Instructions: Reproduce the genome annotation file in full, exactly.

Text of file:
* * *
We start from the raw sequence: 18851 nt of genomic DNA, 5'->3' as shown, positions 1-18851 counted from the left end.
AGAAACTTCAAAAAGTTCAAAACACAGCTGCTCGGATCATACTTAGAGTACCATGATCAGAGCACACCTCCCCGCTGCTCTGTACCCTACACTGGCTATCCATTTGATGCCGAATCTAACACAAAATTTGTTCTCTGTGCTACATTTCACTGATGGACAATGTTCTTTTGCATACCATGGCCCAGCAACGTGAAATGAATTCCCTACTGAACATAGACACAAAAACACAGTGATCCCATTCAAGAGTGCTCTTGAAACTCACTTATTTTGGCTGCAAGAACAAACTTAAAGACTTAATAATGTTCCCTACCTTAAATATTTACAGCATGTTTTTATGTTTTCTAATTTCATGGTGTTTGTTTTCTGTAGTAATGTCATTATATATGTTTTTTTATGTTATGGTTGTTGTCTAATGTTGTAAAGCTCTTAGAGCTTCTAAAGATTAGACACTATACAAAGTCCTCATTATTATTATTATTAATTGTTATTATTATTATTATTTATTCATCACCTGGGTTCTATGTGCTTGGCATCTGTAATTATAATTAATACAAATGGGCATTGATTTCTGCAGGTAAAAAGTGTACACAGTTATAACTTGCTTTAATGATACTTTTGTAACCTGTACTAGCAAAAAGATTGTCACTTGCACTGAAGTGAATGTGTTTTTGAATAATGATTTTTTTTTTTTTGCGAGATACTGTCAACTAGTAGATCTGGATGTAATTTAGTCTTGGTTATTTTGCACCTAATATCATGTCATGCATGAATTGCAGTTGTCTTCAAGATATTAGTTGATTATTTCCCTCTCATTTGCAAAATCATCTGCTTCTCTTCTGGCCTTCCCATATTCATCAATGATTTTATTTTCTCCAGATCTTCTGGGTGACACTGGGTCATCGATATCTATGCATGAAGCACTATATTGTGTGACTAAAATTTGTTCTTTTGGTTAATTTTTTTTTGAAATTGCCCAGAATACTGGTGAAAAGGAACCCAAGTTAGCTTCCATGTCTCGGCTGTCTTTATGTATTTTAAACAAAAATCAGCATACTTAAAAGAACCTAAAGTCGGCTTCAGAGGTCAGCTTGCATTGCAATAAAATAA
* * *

We start from the raw sequence: 18851 nt of genomic DNA, 5'->3' as shown, positions 1-18851 counted from the left end.
AGAAACTTCAAAAAGTTCAAAACACAGCTGCTCGGATCATACTTAGAGTACCATGATCAGAGCACACCTCCCCGCTGCTCTGTACCCTACACTGGCTATCCATTTGATGCCGAATCTAACACAAAATTTGTTCTCTGTGCTACATTTCACTGATGGACAATGTTCTTTTGCATACCATGGCCCAGCAACGTGAAATGAATTCCCTACTGAACATAGACACAAAAACACAGTGATCCCATTCAAGAGTGCTCTTGAAACTCACTTATTTTGGCTGCAAGAACAAACTTAAAGACTTAATAATGTTCCCTACCTTAAATATTTACAGCATGTTTTTATGTTTTCTAATTTCATGGTGTTTGTTTTCTGTAGTAATGTCATTATATATGTTTTTTTATGTTATGGTTGTTGTCTAATGTTGTAAAGCTCTTAGAGCTTCTAAAGATTAGACACTATACAAAGTCCTCATTATTATTATTATTAATTGTTATTATTATTATTATTTATTCATCACCTGGGTTCTATGTGCTTGGCATCTGTAATTATAATTAATACAAATGGGCATTGATTTCTGCAGGTAAAAAGTGTACACAGTTATAACTTGCTTTAATGATACTTTTGTAACCTGTACTAGCAAAAAGATTGTCACTTGCACTGAAGTGAATGTGTTTTTGAATAATGATTTTTTTTTTTTTGCGAGATACTGTCAACTAGTAGATCTGGATGTAATTTAGTCTTGGTTATTTTGCACCTAATATCATGTCATGCATGAATTGCAGTTGTCTTCAAGATATTAGTTGATTATTTCCCTCTCATTTGCAAAATCATCTGCTTCTCTTCTGGCCTTCCCATATTCATCAATGATTTTATTTTCTCCAGATCTTCTGGGTGACACTGGGTCATCGATATCTATGCATGAAGCACTATATTGTGTGACTAAAATTTGTTCTTTTGGTTAATTTTTTTTTGAAATTGCCCAGAATACTGGTGAAAAGGAACCCAAGTTAGCTTCCATGTCTCGGCTGTCTTTATGTATTTTAAACAAAAATCAGCATACTTAAAAGAACCTAAAGTCGGCTTCAGAGGTCAGCTTGCATTGCAATAAAATAA